Christopher Hitchens At Slate: ‘Lord Haw Haw And Anwar Al-Awlaki’From CSIS: ‘Rick “Ozzie” Nelson and Tom Sanderson on the Future of Al Qaeda’,Lawrence Wright At The New Yorker: ‘The Man Behind Bin Laden’From Slate: ‘In Aleppo, Syria, Mohamed Atta Thought He Could Build The Ideal Islamic City’Repost-Philip Bobbitt Discusses His Book ‘Terror And Consent’ On Bloggingheads

From Foreign Affairs: ‘Al Qaeda After Attiyya’

Fareed Zakaria At Newsweek: ‘Terrorism’s Supermarket’Via Youtube: ‘Roger Scruton On Islam And The West’

Free speech (used both well and unwell) meets offended Muslims: Mohammad Cartoonist Lars Vilks HeadbuttedDuring Lecture’From The OC Jewish Experience: ‘UC Irvine Muslim Student Union Suspended’From Volokh: ‘”South Park” Creators Warned (Threatened) Over Mohammed’

Najat Fawzy Alsaeid At The Center For Islamic Pluralism: ‘The War Of Ideologies In The Arab World’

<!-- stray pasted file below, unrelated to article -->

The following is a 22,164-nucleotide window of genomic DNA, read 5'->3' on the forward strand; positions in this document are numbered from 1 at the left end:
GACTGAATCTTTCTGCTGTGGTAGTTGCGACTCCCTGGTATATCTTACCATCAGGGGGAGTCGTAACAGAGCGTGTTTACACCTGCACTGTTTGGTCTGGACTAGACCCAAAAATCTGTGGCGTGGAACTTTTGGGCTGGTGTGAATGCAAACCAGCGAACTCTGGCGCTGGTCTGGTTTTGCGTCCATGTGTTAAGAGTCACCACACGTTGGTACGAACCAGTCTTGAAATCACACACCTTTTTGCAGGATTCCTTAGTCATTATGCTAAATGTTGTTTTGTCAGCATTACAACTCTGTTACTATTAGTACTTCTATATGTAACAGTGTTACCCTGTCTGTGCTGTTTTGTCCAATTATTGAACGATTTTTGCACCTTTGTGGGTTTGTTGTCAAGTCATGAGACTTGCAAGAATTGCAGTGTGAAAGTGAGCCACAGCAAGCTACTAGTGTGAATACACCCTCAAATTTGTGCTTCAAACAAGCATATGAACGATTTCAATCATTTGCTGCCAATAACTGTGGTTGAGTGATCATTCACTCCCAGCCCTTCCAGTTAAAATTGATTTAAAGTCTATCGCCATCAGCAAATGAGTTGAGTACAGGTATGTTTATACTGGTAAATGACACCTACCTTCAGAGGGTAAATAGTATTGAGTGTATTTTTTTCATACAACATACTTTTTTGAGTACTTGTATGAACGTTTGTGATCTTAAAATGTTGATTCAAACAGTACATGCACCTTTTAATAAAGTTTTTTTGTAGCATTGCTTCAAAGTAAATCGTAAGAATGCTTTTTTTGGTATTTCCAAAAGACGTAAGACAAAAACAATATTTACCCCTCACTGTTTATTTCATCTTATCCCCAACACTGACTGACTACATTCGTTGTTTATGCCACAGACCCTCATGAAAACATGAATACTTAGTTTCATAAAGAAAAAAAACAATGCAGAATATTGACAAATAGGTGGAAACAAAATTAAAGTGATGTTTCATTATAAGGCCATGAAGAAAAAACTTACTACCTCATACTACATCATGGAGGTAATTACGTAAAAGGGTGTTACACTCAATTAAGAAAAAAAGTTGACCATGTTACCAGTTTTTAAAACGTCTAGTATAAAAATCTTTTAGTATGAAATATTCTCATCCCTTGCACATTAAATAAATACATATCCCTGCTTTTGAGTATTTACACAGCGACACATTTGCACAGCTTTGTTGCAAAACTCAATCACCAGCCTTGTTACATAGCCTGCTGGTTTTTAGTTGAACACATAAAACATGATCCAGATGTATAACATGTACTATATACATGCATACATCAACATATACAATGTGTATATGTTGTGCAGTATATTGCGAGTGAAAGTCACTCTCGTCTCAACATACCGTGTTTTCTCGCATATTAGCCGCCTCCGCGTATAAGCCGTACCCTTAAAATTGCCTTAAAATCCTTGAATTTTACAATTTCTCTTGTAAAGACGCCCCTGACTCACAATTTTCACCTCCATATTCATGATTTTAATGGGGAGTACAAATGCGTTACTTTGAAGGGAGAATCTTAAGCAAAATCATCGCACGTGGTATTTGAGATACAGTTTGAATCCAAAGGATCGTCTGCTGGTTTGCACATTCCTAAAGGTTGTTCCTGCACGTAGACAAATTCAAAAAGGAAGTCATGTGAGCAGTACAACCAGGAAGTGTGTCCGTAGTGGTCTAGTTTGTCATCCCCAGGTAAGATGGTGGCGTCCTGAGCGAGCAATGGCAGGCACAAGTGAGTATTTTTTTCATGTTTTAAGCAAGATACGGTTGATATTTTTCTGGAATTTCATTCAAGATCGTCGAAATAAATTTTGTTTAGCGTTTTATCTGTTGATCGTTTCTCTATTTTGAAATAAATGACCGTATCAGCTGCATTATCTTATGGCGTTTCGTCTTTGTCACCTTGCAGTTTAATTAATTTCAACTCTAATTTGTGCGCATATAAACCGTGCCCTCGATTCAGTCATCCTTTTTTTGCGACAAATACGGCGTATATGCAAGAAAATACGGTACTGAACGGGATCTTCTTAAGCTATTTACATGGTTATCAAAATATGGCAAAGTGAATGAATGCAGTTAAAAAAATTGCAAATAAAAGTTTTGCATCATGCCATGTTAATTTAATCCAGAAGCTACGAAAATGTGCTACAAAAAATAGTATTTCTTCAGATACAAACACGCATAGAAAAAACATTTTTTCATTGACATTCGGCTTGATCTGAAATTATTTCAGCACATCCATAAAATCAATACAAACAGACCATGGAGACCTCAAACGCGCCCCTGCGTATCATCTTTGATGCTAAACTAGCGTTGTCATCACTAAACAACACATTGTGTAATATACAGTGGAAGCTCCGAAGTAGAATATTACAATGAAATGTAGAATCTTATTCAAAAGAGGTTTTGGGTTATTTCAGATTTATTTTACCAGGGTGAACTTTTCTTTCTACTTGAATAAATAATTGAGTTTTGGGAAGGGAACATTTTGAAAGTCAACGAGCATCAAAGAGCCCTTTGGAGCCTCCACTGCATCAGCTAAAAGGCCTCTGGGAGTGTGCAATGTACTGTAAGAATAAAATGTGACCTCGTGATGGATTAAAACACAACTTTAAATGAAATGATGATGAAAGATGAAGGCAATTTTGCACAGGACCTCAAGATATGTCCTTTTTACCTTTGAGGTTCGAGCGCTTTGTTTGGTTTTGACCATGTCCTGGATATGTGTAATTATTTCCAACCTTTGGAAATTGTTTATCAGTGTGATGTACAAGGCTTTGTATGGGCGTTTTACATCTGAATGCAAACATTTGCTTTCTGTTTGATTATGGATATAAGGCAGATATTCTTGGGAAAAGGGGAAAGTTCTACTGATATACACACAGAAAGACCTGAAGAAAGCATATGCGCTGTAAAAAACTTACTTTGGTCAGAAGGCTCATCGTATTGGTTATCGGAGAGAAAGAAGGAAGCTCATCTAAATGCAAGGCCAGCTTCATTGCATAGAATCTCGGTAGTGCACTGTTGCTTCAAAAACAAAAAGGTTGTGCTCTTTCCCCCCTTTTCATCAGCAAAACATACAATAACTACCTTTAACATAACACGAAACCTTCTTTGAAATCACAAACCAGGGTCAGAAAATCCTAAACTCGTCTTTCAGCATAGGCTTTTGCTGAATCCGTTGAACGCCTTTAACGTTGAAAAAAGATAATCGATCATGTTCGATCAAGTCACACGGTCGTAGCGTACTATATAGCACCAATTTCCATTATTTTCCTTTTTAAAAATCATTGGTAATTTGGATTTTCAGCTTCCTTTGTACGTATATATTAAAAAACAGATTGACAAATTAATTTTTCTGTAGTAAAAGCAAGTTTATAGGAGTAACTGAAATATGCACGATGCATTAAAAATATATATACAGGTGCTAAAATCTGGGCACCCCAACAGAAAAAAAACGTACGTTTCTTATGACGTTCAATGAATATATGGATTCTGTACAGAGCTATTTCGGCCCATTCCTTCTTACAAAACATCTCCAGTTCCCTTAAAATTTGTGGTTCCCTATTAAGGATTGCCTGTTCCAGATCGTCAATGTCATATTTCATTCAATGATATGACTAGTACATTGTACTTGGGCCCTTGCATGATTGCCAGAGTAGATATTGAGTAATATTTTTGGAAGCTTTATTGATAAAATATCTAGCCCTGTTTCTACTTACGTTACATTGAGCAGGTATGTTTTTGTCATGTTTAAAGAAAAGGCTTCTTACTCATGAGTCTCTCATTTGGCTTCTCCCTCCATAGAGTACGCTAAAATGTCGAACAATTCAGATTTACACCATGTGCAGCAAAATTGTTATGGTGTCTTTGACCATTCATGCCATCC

Repost-Philip Bobbitt Discusses His Book ‘Terror And Consent’ On Bloggingheads

Some Thursday Links-Musical Ability, IS & The Minimum Wage

Via David Thompson:

Tests for your musical ability at Tonometric.

From The Future Of Capitalism:

‘Mayor de Blasio’s executive order raising to $13.13 the minimum wage for workers at sites that receive some city subsidies is the topic of a news article in today’s New York Times. Via the American Enterprise Institute’s Mark Perry comes a reminder of a 1987 New York Times editorial that appeared under the headline: “The Right Minimum Wage: $0.00.” The two articles go well together.’

Adam Garfinkle at The American Interest:

‘Will the President proceed to Option Worse? We cannot know because he does not yet know. Chances are, however, that if he does, he will do so reluctantly. That suggests that he will wait and temporize as long as possible while Option Bad fails, the result of which will be to produce the worst possible political optic, that of an America that is uncertain, deadly but still timid, uninspired and uninspiring, and above all unable to use its power to achieve its stated aims.

I do not envy our airmen, sailors and soldiers who must and will do their best under such circumstances. My heavy heart goes out to each and every one of them.’

IS & Trade Speculation-Some Links

Michael Totten links to Jonathan Spyer: ‘The Guns Of August: Inside The Kurdish-IS War